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Increasing Potassium to Improve Blood Pressure Control

By Carol Witte, RDN, Senior Services Nutrition Program Director

Usually the first thing you hear about to control your blood pressure is to limit the sodium in your diet, which is usually correct. Avoiding high sodium foods has been proven to improve blood pressure and decrease one of your risks for heart disease.  The 2010 USDA dietary guidelines came out recommending that Americans work to decrease sodium and salt in their diets. Since then more food companies are trying to reduce the sodium content in many foods and I believe this is a great benefit to all. Most Americans consume too much salt or sodium in their diet due to hidden salt, processed foods and meals on the run. All that your body needs is approximately 1,500- 2,000 milligrams per day of sodium per day. So continue to read your labels and look for ways to decrease sodium.

On the other hand, Americans come up short on potassium in the diet, so that is what I would like to discuss today! A severe potassium deficiency is rare in healthy individuals but can result in serious consequences such as cardiac arrhythmias, muscle weakness and glucose intolerance. However, research shows that a great number of Americans live day-to-day with a more moderate potassium deficit, which poses longer term health threats, especially related to blood pressure control. Before going any further I also need to mention that for those individuals who may have kidney failure or decreased kidney function, please check with your Nephrologist, your dietitian, or your physician before you start increasing your food items which are high in potassium!  Too much potassium for those individuals is very serious and if too high can cause the heart to stop!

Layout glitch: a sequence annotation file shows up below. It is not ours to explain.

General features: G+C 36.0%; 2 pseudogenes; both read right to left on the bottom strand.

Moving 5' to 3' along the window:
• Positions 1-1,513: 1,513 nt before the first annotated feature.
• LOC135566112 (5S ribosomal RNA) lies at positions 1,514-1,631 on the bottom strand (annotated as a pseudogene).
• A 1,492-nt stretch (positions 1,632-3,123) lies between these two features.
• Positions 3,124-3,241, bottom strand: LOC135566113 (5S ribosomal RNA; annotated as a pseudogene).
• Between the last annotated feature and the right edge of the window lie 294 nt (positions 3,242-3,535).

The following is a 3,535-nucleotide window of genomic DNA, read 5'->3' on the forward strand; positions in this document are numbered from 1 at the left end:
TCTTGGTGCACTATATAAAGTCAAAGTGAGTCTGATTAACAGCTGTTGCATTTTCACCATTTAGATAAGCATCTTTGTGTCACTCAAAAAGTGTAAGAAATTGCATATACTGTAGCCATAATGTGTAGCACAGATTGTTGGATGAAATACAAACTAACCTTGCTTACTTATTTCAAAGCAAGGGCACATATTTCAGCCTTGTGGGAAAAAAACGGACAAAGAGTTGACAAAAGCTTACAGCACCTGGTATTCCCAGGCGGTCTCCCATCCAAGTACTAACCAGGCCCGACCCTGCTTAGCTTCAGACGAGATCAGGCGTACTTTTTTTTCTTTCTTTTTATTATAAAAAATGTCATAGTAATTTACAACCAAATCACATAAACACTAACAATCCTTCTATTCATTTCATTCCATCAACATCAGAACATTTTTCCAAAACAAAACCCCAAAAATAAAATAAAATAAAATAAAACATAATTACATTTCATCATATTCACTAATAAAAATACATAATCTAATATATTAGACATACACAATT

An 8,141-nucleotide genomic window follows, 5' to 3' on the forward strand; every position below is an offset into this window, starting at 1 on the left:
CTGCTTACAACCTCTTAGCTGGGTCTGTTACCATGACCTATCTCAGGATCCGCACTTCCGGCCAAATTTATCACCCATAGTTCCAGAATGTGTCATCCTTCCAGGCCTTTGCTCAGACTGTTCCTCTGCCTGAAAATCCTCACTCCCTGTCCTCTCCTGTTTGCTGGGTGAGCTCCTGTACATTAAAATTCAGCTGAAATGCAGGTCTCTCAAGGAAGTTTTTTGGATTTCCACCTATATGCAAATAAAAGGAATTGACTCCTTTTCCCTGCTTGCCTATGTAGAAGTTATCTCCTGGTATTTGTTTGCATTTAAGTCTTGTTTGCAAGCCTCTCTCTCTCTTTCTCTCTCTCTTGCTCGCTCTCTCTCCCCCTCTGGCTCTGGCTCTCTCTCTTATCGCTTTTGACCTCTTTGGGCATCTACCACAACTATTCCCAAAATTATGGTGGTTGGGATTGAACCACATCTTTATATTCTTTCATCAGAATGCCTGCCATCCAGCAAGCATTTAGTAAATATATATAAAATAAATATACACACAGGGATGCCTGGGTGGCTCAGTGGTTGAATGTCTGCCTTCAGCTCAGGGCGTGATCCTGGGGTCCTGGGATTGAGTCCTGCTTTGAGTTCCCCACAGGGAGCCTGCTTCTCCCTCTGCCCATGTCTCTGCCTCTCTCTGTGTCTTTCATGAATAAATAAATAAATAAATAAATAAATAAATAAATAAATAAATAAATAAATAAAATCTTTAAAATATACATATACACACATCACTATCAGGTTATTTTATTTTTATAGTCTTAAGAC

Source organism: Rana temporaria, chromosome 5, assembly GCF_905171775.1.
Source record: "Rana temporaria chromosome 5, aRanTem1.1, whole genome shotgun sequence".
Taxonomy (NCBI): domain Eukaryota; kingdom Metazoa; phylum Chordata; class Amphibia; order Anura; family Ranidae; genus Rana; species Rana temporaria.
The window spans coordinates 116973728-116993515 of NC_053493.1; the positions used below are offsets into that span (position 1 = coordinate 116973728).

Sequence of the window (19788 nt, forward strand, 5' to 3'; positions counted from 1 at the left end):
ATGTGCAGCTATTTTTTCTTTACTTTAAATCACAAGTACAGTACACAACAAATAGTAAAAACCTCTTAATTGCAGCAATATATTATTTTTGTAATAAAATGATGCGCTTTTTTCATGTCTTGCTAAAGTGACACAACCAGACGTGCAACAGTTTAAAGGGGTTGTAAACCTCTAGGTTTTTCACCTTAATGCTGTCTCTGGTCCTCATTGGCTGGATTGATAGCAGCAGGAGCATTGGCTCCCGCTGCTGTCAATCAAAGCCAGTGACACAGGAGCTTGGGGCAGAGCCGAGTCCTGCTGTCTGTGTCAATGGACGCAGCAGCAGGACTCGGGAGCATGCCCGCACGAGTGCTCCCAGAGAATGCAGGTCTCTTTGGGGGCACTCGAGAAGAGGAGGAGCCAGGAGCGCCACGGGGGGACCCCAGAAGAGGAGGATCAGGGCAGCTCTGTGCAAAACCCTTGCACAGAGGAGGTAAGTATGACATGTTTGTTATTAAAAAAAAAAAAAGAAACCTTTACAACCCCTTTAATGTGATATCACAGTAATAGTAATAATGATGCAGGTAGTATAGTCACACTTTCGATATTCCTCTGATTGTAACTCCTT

What is Potassium?
Potassium is a mineral that helps your muscles contract and regulates fluids and mineral balance in and out of the body cells. It helps maintain a normal blood pressure by decreasing the effects of sodium. Potassium has also been found to reduce the risk of recurrent kidney stones and possibly bone loss as we get older. Guidelines issued by the Institute of Medicine of the National Academies of Science encourage adults to consume at least 4,700 milligrams of potassium every day. That’s almost double what most of us actually eat.

What are Good Sources of Potassium?
Potassium is found in a wide range of foods, especially fruits and vegetables. Some are higher in potassium than others like leafy greens, tomatoes, eggplant, winter squash, pumpkin, potatoes (white and sweet), cantaloupe, honey dew melon, bananas and oranges. Potassium is also found in other food groups like dairy foods, beans, meat, poultry, fish and nuts.

Reach your recommended daily intake of potassium by frequently adding these foods to your daily menu:

  • 1 cup of cooked spinach = 840 milligrams
  • A medium baked potato = 800 mg
  • 1 cup of cooked broccoli = 460 mg
  • 1 cup of cantaloupe = 430 mg
  • A medium tomato = 290 mg
  • ½ cup of strawberries = 230 mg
  • A medium-size banana = 450 mg
  • 8 ounces of yogurt = 490 mg
  • 8 ounces of low-fat milk = 366 mg

A well balanced healthy diet full of colorful fruits and vegetables at each meal will help you meet your potassium needs each day!